By Anne Hillerman
For the Journal
After a stressful week, most of us don’t want to worry about the possibility of a bad meal, a confused waiter, or a raucous conversation at a nearby table. When I need serious pampering at dinner, and can afford to pay for it, I love the Santacafé.
This well-established downtown restaurant gets it right, time and again. The food and service are close to impeccable. It’s hard to find a more beautiful place to eat, especially when the flagstone patio beneath the big shade tree and white tent is open for dining.
We arrived a little early for our reservation— always a good idea here— and sat inside at the bar briefly while the crew prepared our table. The restaurant occupies the historic Padre Gallegos adobe and the four small dining rooms are pleasantly cozy. Don’t miss the old well, covered and preserved as part of the bar floor.
The host soon seated us at a table for two and the busboy followed, offering us bottled water or Santa Fe tap. Then came a basket with fresh crisp, house-made crackers and two types of mild green chile bread. The Santacafé manages the little details, like butter arriving at a spreadable consistency, with the same ease that it handles the big question: What’s for dinner?.
Our waitress told us everything available was on the menu. When I told her I was in the mood for fish, she recommended both the halibut and the salmon. The entrees also include the venerable roasted poblano relleno, a mild chile stuffed with mushroom quinoa in chipotle cream— a long-time favorite— as well as grilled ribeye steak with Hatch chile, a thick pork chop with warm chipotle sauce and roasted free-range chicken breast with summer squash risotto.
Reading the options made me hungry, so I ordered a starter of Santacafé’s excellent crispy calamari, one of the restaurant’s signature dishes. Battered and fried into petite golden funnels and small webs of tentacles, this crunchy calamari comes with a dynamite Asian chile dipping sauce ($8.50).
My friend and I also tried the seared tuna appetizer ($16), three slices of deep red fish crusted on the outside with coriander, and balanced atop a serving of sticky rice. The plate was finished with dabs of soy and strikingly orange sriracha chile aioli that had a hint of fire.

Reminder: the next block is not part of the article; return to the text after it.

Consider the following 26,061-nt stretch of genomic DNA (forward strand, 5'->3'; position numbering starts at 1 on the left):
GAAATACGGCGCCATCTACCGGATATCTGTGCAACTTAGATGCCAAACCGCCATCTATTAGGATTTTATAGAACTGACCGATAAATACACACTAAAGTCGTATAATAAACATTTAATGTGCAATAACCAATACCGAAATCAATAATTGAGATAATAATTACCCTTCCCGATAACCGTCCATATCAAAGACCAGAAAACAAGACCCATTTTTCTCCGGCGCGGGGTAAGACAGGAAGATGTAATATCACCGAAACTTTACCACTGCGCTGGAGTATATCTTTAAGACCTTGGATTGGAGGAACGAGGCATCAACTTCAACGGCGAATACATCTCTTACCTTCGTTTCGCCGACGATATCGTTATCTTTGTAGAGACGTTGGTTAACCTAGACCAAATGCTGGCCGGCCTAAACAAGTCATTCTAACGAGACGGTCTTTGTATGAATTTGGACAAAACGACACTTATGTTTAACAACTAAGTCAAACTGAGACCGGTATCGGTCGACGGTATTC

Like the other presentations, the tuna was beautiful without being overly fussy. Appetizers also feature spring rolls, tiger prawns, shrimp and spinach dumplings and several salads including mozzarella with heirloom tomatoes.
In keeping with my craving for fish, I ordered the salmon ($28) and enjoyed every bite. The pan seared fish, cooked medium rare to keep the juicy softness, was garnished by plump Prince Edward Island mussels. The soft yellow hue of the shelled mussels matched the beautiful yellow tortellini. About the size of an extra-large marshmallow, the tortellini were filled with ratatouille that had an irresistibly fresh tomato flavor. Elegant, simple and plate-licking good.
My friend ordered the rack of lamb ($34), which came with a delightful tabouli prepared with chopped eggplant, tomatoes and other veggies. The meat was tender and perfectly cooked, presented atop the tabouli with the bones arranged in a tentlike balance resembling folded hands.
From the young man who filled our water glasses without disturbing us to Janet who checked on us unobtrusively and other staff who helped throughout the evening, service was close to flawless. The only minor glitches came late in the meal, a long lag between ordering dessert and its arrival, and a lack of Splenda to sweeten my friend’s latte. The fresh coffee and desserts (each $7.50) were worth the wait, however. The buttermilk sorbet was refreshingly creamy, slightly tart, not too rich and deliciously unusual. The fresh peaches and thin crust of the peach tart made it memorable as well. If you’re in the mood for chocolate, the warm chocolate upside-down cake here, served with a small scoop of house made vanilla ice cream is memorable, too.
Our dinner for two was $109.25 before the tip.